EDITORIAL THURSDAY 04.09.08.
The Federal Budget has just been stripped of $555 million worth of revenue. That was the amount expected to be raised by the increase in luxury car tax. The bill to introduce the tax increase was defeated in the Senate by one vote, the vote of Family First Senator Steve Fielding. It was embarrassing enough when a single Liberal Senator failed to show up for the original vote, allowing the Government to pass the bill. Now, after a motion to recommit, the opposition has prevailed, but only with the support of Senator Fielding. Senator Fielding wanted the Government to provide an exemption to farmers and tourism operators who use such vehicles as tools of trade. The Treasurer, Wayne Swan, failed to convince him to change his mind despite pointing out constitutional difficulties and the simple fact that this exemption would be a compliance nightmare.
Although there is a strong tradition of Aussie farmers driving Fairlanes, Statesmans, and the occasional Jaguar, that doesn’t make those cars a genuine tool of trade. Most utes are priced well below the luxury car tax threshold. As for tourism operators, the vast bulk of rent-a-cars for example are at the mid to lower end of the scale. Yes there would be some impact, but whether it is the devastating impost that some would claim is a less than certain matter.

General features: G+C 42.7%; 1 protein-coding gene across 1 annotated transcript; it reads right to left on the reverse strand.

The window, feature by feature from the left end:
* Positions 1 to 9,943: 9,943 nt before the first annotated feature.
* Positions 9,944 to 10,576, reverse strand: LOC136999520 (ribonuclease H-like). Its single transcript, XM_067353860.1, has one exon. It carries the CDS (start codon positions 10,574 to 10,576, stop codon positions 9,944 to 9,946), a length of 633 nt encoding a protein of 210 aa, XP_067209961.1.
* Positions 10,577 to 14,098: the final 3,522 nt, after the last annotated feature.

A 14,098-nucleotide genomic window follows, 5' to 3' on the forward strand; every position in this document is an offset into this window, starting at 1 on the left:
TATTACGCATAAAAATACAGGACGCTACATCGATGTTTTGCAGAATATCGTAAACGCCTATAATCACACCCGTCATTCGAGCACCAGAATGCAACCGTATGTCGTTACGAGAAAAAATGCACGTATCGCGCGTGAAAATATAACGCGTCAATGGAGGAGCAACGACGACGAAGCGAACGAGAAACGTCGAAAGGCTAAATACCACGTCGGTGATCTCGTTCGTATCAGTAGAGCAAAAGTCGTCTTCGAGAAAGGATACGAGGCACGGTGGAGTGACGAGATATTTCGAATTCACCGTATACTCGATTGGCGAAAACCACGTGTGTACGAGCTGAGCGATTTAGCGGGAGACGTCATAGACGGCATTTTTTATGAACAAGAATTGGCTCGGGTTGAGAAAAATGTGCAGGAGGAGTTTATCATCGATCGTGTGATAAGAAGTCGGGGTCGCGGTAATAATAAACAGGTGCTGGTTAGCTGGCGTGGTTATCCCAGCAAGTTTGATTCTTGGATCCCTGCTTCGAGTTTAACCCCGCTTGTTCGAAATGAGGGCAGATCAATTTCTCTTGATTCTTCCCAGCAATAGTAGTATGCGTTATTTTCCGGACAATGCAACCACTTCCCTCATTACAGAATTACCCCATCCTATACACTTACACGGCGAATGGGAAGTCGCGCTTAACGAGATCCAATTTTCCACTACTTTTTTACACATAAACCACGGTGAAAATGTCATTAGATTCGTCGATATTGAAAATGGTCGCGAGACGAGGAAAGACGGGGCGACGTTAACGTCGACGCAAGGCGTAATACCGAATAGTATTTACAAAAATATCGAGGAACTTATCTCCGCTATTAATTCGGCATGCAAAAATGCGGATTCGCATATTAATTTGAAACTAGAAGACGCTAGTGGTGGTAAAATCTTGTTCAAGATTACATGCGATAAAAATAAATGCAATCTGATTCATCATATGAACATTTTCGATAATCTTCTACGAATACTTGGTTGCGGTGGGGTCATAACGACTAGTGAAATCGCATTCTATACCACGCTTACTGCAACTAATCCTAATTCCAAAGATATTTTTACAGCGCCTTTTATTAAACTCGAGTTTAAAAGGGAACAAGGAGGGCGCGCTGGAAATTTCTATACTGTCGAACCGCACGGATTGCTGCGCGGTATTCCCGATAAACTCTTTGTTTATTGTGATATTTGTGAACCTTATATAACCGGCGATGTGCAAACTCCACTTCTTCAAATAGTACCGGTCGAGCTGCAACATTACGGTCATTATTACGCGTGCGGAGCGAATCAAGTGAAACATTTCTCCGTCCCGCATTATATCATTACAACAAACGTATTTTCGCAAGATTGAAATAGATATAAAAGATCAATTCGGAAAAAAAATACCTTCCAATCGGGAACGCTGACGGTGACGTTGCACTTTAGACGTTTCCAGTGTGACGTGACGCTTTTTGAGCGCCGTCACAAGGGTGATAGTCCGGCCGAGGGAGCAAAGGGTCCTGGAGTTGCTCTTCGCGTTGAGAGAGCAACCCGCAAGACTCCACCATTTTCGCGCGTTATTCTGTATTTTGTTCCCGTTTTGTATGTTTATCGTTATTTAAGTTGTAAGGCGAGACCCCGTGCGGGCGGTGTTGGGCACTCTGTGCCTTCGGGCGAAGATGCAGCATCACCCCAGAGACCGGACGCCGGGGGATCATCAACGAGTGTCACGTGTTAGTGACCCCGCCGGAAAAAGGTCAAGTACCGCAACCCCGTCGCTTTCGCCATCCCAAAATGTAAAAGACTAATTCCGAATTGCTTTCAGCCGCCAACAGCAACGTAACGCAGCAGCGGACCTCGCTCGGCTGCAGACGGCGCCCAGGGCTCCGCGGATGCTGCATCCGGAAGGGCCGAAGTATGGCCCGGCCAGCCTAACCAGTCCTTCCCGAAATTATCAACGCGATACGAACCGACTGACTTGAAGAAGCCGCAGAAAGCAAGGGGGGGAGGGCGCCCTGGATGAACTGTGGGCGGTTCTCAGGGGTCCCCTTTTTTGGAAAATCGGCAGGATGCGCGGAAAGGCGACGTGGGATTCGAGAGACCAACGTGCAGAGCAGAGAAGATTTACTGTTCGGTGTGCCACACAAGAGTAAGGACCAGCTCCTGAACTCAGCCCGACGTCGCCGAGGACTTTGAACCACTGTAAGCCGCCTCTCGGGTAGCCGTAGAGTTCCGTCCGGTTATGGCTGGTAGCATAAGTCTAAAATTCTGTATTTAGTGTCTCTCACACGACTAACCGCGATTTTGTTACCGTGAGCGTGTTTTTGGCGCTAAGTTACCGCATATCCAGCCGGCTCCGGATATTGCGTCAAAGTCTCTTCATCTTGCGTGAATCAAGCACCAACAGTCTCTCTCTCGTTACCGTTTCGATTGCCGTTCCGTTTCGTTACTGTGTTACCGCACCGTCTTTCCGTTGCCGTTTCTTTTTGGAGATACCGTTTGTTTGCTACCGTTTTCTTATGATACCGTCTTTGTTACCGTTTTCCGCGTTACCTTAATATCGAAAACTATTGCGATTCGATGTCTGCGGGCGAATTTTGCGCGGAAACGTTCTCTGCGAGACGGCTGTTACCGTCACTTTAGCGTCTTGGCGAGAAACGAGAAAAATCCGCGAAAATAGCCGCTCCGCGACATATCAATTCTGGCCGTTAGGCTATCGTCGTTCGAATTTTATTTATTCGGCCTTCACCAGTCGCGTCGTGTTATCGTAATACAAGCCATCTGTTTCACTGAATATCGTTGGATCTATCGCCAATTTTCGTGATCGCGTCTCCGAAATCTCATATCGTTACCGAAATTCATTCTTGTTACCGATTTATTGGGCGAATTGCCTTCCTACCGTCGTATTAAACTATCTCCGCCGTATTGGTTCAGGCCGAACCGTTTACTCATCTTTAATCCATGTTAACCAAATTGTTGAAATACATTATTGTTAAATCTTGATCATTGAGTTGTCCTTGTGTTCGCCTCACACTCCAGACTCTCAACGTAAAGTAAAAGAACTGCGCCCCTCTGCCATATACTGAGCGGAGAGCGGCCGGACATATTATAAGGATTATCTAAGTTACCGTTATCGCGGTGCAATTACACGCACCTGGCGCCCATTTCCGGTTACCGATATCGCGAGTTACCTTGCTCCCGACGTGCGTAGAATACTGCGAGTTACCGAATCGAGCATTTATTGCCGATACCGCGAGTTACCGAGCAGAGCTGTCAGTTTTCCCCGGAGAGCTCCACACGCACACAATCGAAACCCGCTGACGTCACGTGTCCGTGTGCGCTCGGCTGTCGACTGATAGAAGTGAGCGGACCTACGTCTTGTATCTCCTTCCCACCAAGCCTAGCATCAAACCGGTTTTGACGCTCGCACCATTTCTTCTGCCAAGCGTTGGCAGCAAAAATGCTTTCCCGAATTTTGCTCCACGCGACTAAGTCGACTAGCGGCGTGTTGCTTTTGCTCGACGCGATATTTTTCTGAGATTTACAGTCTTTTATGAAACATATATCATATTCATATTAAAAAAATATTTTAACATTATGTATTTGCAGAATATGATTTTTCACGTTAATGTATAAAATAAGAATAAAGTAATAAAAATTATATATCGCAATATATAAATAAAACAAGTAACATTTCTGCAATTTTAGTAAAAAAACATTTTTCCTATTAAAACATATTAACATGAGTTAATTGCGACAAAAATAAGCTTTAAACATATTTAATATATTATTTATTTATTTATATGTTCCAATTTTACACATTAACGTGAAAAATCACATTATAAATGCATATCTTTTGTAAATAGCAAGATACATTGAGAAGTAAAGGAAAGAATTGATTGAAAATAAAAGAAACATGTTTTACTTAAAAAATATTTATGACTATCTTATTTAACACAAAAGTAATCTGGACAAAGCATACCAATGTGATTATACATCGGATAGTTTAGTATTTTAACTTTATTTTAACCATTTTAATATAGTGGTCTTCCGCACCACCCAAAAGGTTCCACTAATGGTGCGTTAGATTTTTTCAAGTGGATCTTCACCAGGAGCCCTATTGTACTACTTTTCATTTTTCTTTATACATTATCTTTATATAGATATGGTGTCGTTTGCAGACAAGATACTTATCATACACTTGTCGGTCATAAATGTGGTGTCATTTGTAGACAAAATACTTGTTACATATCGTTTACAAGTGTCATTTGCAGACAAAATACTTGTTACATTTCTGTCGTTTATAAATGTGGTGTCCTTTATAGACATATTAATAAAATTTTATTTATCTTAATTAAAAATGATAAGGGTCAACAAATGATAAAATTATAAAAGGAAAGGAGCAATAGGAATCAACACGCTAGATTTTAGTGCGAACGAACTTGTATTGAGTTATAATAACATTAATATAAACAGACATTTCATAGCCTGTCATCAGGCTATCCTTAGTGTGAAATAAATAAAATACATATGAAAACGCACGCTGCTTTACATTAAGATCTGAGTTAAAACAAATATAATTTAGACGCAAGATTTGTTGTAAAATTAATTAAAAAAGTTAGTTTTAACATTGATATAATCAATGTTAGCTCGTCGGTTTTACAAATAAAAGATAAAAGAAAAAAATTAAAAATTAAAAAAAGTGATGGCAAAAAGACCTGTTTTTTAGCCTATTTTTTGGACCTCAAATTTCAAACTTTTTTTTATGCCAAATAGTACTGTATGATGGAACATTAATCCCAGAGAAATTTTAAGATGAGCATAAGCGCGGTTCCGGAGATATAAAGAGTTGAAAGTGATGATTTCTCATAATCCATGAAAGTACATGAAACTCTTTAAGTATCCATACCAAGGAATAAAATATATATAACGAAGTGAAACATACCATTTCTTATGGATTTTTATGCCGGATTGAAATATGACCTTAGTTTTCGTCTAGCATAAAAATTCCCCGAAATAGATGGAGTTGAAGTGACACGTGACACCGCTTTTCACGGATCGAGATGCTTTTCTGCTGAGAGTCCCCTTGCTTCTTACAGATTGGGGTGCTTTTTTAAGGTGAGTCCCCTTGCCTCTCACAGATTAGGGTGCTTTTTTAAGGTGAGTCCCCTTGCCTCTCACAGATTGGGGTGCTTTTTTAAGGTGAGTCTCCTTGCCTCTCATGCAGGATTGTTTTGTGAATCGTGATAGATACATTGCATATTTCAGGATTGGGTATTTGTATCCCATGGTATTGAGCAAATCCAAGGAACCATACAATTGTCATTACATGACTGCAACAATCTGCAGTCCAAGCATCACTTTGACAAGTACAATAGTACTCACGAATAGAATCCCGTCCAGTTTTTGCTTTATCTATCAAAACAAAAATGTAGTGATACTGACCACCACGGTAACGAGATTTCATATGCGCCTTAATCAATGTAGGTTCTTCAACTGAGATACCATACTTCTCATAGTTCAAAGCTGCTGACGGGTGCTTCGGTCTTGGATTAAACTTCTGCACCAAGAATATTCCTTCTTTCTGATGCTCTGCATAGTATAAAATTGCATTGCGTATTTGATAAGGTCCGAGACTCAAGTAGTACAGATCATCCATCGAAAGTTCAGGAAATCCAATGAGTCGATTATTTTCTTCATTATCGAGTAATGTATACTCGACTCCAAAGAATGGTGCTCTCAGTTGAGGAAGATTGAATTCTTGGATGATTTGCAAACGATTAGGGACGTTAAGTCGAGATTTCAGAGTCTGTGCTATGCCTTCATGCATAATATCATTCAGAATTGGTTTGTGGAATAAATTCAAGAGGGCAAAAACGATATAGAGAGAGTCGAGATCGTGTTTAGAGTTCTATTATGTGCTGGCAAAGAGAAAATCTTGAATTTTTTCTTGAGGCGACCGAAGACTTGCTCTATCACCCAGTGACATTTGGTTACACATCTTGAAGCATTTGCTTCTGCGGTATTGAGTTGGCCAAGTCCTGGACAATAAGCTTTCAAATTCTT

While it seems that the Senator has missed several important points, the car industry along with customers have welcomed the defeat. At the same time, the Government has lost an opportunity. While a tax on luxury cars sounds as if it would only affect people who won’t miss the money, the fact is that the threshold of $57 180 is not so far above the price of many family cars. It captures not only genuine luxury cars, but also mid range cars with a handful of optional extras. Surely a luxury car tax should apply to actual luxury cars, with a threshold more in the region of six figures.
At the same time, the tax mechanism should be more accurately targeted towards achieving environmental and economic targets. Shouldn’t there be an incentive for people to buy smaller, more high tech environmentally friendly cars? Shouldn’t there be something to encourage people to invest the extra dollars required up front to purchase a hybrid vehicle? Shouldn’t there be an incentive to buy a people mover which carries eight or ten people who might otherwise be carried separately in two or three cars, adding to congestion and fuel consumption?
This is an opportunity for the Government to redraw its vehicle taxation regime to more accurately reflect the aims of the twenty first century. Of course, Senator Steve Fielding has to realize that too. Either that or he could change the name of his party to “Wealthy Families First”.